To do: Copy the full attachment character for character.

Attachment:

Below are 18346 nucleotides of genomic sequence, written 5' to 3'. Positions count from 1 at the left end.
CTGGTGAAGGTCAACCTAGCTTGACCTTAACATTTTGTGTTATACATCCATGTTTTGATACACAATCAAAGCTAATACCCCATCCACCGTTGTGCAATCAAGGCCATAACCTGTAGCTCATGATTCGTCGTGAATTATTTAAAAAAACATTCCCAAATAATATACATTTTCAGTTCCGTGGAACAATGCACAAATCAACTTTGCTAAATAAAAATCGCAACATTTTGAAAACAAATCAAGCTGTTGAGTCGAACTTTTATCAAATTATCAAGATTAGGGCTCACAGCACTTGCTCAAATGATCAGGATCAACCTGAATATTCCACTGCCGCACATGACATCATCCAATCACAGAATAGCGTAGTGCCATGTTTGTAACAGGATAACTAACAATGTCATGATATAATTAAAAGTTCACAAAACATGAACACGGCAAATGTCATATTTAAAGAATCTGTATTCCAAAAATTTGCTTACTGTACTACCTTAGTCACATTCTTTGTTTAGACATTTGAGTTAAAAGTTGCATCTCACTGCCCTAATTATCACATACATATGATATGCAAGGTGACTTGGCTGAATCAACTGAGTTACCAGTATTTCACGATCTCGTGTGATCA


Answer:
Below are 18346 nucleotides of genomic sequence, written 5' to 3'. Positions count from 1 at the left end.
CTGGTGAAGGTCAACCTAGCTTGACCTTAACATTTTGTGTTATACATCCATGTTTTGATACACAATCAAAGCTAATACCCCATCCACCGTTGTGCAATCAAGGCCATAACCTGTAGCTCATGATTCGTCGTGAATTATTTAAAAAAACATTCCCAAATAATATACATTTTCAGTTCCGTGGAACAATGCACAAATCAACTTTGCTAAATAAAAATCGCAACATTTTGAAAACAAATCAAGCTGTTGAGTCGAACTTTTATCAAATTATCAAGATTAGGGCTCACAGCACTTGCTCAAATGATCAGGATCAACCTGAATATTCCACTGCCGCACATGACATCATCCAATCACAGAATAGCGTAGTGCCATGTTTGTAACAGGATAACTAACAATGTCATGATATAATTAAAAGTTCACAAAACATGAACACGGCAAATGTCATATTTAAAGAATCTGTATTCCAAAAATTTGCTTACTGTACTACCTTAGTCACATTCTTTGTTTAGACATTTGAGTTAAAAGTTGCATCTCACTGCCCTAATTATCACATACATATGATATGCAAGGTGACTTGGCTGAATCAACTGAGTTACCAGTATTTCACGATCTCGTGTGATCA